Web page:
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Thursday, March 17, 2011

Happy 60th Birthday Scott Gorham!

At the age of nine, young Scott Gorham received his first guitar from his father, though it wasn’t until he was 13 that he put it to good use. The day after seeing a band rip up a junior high dance, Gorham and two of his friends formed a group called The Jesters. Only one of the boys in the band knew how to play, but he showed the others enough to get started — and that was it for Gorham. As the decade drew on and he soaked in the influences of predominantly blues-based guitar music coming out of England in the ’60s, including Peter Green, Jeff Beck and Eric Clapton, Gorham became an accomplished fretburner in his own right.

In 1974, Gorham took a leap of faith with his good friend (and brother-in-law) Bob Siebenberg, a local drummer who had decided to fly to London to try out for an open slot in Supertramp. Siebenberg knew there were multiple openings in the band and encouraged Gorham to tag along to see if he could catch on with Roger Hodgson and company, as well. He didn’t, and after nearly six months in the U.K., it appeared Gorham’s visa would fritter away without him landing any gig at all.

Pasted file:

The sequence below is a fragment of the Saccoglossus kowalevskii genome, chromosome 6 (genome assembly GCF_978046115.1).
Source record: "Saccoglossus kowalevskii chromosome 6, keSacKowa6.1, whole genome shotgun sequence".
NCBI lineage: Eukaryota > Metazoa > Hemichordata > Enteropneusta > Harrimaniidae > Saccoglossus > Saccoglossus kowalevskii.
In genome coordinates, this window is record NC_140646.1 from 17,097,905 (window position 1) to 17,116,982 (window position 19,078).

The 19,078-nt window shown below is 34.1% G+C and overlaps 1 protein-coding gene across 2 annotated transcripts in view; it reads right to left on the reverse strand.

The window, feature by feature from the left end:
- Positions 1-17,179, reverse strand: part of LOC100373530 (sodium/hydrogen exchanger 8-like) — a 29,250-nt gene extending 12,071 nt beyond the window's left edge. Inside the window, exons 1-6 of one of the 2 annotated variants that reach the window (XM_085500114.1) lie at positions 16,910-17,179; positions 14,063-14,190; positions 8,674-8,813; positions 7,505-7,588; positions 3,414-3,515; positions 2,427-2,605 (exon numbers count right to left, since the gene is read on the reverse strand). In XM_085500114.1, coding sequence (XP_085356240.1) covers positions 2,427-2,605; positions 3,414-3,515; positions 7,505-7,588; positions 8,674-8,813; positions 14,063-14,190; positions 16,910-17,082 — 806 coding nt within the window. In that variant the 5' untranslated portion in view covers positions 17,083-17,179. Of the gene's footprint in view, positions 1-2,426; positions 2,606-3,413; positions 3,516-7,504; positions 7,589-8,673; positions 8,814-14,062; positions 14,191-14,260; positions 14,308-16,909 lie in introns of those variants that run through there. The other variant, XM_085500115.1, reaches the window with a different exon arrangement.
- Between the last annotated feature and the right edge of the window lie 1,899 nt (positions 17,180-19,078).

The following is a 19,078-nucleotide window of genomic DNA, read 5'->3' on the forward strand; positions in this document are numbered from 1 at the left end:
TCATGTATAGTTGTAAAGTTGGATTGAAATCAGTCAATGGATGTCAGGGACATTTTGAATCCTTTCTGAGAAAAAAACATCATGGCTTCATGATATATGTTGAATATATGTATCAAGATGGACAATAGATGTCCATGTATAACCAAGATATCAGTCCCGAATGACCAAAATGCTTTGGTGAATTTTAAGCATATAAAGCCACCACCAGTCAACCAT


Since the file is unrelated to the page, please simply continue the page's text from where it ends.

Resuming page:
Then came word that a transplanted Irish band, working in London, was looking to fill two guitar slots. Gorham hadn’t heard of the band Thin Lizzy — and he hated the name — but he loved the music they made together at the audition, and he took the £30/week gig the moment they offered it to him. He also connected almost immediately with the band’s frontman, Phil Lynott.

Read the full story on Gibson.

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